More than half a century ago, the prospect of two New York City teams grappling over a World Series championship was almost an expectation. But as baseball expanded west -- and took two New York teams with it in the process -- the odds of a true, old-fashioned Subway Series became more remote. That’s what made the 2000 World Series between the Mets and Yankees so memorable, and on what is (believe it or not) the 20th anniversary of that Fall Classic, many of that series’ biggest figures have come back together to relive an October week that is still remembered on both sides of the East River as if it were played yesterday.
Major League Baseball and FOX Sports Films have partnered for a special documentary, “When New York Was Won,” that dives deeper into the 2000 Subway Series than any piece of media before. Premiering Thursday night on FS1 immediately following the National League Championship Series Game 4 postgame show, the documentary gives a specific look at the interborough rivalry between the Mets and Yankees but also provides a larger view at how rivalries bring fans from different walks of life together.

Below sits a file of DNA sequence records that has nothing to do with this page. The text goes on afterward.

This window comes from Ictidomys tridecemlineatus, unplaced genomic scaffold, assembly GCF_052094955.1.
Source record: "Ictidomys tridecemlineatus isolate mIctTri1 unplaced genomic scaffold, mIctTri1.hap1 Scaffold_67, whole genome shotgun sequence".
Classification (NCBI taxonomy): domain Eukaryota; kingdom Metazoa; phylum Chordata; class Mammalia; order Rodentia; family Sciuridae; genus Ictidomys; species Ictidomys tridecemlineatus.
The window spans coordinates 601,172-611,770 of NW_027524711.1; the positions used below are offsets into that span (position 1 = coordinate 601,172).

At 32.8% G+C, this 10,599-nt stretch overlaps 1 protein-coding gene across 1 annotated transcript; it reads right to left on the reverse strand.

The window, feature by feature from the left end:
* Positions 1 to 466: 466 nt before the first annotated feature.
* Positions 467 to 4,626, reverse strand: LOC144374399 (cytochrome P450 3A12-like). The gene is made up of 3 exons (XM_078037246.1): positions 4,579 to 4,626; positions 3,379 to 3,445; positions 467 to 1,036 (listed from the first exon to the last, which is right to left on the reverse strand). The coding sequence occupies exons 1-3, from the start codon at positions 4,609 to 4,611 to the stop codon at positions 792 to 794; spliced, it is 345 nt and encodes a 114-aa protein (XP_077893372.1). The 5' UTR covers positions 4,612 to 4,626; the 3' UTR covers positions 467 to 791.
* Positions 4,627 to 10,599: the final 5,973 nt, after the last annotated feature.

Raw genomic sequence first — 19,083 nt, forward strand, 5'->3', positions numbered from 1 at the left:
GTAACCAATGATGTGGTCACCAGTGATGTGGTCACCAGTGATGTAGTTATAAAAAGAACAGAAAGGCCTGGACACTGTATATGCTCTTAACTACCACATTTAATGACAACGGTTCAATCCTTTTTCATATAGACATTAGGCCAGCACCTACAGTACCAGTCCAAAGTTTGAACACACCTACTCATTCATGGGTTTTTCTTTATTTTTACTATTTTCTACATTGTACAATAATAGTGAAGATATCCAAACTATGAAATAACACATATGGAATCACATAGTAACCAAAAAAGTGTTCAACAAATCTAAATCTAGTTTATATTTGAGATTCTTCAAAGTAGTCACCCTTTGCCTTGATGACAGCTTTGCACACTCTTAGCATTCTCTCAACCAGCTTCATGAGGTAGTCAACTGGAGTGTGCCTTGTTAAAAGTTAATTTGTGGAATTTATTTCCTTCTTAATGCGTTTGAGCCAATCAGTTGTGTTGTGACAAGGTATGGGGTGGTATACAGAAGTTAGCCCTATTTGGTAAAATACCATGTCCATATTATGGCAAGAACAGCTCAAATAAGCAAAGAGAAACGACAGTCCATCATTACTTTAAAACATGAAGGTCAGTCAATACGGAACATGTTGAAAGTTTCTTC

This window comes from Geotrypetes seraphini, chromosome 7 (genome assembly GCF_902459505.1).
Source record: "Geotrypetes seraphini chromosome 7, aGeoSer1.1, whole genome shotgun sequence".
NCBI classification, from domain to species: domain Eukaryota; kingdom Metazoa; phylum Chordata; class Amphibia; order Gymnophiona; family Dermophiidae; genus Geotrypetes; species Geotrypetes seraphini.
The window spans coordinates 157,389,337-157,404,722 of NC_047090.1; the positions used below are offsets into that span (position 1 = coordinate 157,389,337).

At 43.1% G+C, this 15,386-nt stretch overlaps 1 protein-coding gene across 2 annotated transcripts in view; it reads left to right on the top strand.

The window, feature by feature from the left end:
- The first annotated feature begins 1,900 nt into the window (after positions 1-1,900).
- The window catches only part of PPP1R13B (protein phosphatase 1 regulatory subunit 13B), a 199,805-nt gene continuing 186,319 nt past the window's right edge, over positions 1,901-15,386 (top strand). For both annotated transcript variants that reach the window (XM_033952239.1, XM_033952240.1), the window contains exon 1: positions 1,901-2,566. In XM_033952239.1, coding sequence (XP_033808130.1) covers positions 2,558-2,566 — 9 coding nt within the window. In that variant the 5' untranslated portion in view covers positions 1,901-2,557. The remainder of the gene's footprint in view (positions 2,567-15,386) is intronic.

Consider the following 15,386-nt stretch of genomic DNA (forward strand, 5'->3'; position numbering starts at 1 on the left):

Written and directed by Aaron Cohen, the documentary includes archival clips and interviews with stars from both clubs, including managers Joe Torre and Bobby Valentine, and former players including Andy Pettitte, Bernie Williams, David Cone, Al Leiter and Edgardo Alfonzo.
“Every morning talk show that normally talks about music and cooking and fashion was Yankees and Mets,” Leiter recalls of that week in America’s biggest city.
Adds Torre: “You really couldn’t escape it. From the time you woke up in the morning until the time you went to sleep, it was all about ‘New York-itis.’”
But the documentary’s biggest headliners are former Yankees ace Roger Clemens and former Mets catcher Mike Piazza, whose confrontations including the broken-bat incident in Game 2 defined the 2000 World Series. Clemens and Piazza both sat down for interviews for “When New York Was Won,” providing never-before-heard insights on their famous showdown.
Though the Yankees defeated the Mets in five games, capturing their third World Series championship in a four-year span, it was a nail-biter series with each contest decided by two runs or fewer. It was a momentous battle that the men on both sides will never forget.
“That whole city stood still and was watching those games,” Piazza says of the Subway Series, which wrapped up less than a year before the terrorist attacks of Sept. 11, 2001, changed New York forever. “History has taught us that when things are going well, enjoy them, because they can change in an instant.”